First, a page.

To look at the facts, try asking: What are the known facts? How did this issue begin? What can people do to change the situation? To look at the definition, ask: What is the nature of this issue or problem? What type of problem is this? What category or class would this problem fit into best? To examine the quality, ask: Who is affected by this problem?
How serious is it? What might happen if it is not resolved? To examine the policy, ask: Should someone take action? Who should do something and what should they do? Obviously, your instructor is your primary audience, but consider who else might find your argument convincing. You might target the school administrators, in which case you could make a case about student productivity and healthy food. Pick a topic that appeals to you. Because a persuasive essay often relies heavily on emotional appeals, you should choose to write on something about which you have a real opinion.
Pick a subject about which you feel strongly and can argue convincingly. Look for a topic that has a lot of depth or complexity. You may feel incredibly passionate about pizza, but it may be difficult to write an interesting essay on it.
A subject that you're interested in but which has a lot of depth — like animal cruelty or government earmarking — will make for better subject material. Consider opposing viewpoints when thinking about your essay. If you think it will be hard to come up with arguments against your topic, your opinion might not be controversial enough to make it into a persuasive essay. On the other hand, if there are too many arguments against your opinion that will be hard to debunk, you might choose a topic that is easier to refute.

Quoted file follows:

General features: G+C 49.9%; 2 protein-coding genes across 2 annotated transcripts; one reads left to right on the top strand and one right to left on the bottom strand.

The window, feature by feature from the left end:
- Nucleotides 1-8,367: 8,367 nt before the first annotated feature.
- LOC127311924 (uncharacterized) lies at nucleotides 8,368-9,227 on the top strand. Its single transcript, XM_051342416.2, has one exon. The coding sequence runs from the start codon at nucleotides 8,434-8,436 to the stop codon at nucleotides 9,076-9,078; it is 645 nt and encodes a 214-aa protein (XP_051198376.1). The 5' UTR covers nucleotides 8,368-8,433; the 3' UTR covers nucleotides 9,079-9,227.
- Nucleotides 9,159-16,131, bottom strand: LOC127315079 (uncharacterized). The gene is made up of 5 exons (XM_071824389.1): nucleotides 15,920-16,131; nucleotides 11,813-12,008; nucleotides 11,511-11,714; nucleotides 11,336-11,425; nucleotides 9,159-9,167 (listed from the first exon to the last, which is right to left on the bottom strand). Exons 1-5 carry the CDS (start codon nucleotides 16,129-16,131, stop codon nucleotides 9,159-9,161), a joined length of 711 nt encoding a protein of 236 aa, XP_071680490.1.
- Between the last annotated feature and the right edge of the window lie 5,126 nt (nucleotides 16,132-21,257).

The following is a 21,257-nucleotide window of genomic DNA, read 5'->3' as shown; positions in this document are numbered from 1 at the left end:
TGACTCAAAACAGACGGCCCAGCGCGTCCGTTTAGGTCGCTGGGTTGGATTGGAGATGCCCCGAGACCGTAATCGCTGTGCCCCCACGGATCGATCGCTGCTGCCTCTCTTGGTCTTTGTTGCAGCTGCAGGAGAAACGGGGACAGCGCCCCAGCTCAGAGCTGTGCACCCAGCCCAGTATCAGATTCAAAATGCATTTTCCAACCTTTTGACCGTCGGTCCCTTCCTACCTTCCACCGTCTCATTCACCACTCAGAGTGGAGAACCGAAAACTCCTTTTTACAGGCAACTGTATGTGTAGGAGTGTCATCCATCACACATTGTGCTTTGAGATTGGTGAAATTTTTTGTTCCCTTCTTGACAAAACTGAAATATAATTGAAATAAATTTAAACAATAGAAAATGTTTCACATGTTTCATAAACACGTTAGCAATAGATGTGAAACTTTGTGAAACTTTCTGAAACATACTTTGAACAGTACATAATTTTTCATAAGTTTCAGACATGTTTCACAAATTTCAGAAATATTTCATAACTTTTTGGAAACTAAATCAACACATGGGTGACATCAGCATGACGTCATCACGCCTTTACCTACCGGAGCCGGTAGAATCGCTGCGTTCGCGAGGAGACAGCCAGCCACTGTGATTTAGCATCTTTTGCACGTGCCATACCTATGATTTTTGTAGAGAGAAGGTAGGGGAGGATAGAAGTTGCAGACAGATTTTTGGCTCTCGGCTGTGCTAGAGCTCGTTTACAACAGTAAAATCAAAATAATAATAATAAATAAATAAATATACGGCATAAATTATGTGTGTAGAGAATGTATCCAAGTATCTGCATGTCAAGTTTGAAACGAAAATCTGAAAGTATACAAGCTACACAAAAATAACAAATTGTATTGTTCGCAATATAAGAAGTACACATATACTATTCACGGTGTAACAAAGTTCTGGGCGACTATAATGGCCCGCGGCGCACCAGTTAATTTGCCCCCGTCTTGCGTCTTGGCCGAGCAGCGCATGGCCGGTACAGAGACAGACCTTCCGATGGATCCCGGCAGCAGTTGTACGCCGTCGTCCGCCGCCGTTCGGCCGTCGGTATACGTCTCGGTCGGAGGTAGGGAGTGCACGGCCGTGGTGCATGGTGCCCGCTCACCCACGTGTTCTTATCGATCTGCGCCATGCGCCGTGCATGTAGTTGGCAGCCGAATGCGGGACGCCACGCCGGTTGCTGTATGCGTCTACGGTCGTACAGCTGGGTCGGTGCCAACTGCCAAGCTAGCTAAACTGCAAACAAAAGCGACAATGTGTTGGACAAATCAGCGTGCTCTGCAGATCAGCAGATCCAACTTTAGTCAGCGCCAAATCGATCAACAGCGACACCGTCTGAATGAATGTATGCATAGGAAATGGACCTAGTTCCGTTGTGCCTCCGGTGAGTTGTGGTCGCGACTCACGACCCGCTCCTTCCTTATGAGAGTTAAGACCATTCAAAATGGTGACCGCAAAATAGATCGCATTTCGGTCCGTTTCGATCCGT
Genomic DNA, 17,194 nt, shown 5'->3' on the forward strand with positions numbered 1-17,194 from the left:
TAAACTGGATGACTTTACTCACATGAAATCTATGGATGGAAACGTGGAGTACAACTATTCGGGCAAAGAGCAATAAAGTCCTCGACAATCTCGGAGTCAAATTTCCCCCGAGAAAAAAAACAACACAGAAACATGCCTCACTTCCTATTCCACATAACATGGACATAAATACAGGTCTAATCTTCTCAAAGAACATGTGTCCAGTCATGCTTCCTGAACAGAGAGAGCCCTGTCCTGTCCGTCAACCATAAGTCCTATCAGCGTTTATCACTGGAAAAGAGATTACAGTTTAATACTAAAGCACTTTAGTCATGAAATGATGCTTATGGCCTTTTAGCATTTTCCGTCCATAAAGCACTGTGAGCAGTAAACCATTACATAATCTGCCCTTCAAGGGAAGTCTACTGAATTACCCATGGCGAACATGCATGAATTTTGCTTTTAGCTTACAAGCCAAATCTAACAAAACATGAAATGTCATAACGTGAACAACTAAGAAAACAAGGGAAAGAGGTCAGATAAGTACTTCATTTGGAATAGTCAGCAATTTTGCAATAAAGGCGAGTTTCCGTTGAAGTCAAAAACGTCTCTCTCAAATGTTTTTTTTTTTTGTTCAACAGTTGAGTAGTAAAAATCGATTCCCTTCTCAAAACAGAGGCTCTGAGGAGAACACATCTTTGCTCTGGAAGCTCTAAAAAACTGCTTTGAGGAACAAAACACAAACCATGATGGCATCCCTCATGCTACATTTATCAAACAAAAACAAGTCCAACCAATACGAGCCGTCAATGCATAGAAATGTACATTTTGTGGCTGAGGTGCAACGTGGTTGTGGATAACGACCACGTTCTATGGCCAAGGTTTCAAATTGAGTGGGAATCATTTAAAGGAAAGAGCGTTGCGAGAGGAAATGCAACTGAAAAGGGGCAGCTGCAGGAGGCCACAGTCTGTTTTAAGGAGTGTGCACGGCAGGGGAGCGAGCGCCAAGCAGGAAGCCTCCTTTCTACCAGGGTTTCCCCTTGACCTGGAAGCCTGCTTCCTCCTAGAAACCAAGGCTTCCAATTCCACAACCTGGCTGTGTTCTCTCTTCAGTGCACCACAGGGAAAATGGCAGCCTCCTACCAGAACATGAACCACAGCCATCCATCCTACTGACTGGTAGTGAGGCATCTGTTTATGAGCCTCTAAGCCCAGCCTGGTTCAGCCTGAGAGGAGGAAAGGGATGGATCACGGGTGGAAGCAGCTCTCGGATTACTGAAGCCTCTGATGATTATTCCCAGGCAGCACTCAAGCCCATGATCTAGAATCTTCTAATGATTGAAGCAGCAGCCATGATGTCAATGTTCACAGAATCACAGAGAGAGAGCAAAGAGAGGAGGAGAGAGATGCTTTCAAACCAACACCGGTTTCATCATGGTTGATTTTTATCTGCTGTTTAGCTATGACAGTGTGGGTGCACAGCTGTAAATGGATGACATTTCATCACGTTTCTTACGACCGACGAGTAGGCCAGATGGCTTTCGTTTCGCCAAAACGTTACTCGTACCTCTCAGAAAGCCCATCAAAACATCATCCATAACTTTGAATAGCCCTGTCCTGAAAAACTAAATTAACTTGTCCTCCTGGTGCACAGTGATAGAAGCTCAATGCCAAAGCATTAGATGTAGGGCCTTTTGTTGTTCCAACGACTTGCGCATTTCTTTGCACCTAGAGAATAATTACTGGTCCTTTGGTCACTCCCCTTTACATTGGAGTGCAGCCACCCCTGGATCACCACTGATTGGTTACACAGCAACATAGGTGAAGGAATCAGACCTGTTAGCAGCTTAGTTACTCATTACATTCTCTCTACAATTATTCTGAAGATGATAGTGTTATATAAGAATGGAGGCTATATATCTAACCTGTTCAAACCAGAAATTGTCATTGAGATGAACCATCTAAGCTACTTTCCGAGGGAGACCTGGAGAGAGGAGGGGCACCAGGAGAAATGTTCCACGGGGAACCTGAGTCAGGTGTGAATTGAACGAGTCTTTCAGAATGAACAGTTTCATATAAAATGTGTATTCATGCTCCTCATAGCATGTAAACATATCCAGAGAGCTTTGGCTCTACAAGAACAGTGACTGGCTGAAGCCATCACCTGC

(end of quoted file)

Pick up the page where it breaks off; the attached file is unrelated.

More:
Make sure you can remain balanced. A good persuasive essay will consider the counterarguments and find ways to convince readers that the opinion presented in your essay is the preferable one.
Keep your focus manageable. Your essay is likely to be fairly short; it may be 5 paragraphs or several pages, but you need to keep a narrow focus so that you can adequately explore your topic. For example, an essay that attempts to persuade your readers that war is wrong is unlikely to be successful, because that topic is huge.
Choosing a smaller bit of that topic -- for example, that drone strikes are wrong -- will give you more time to delve deeply into your evidence. Come up with a thesis statement. Your thesis statement presents your opinion or argument in clear language. It is usually placed at the end of the introductory paragraph.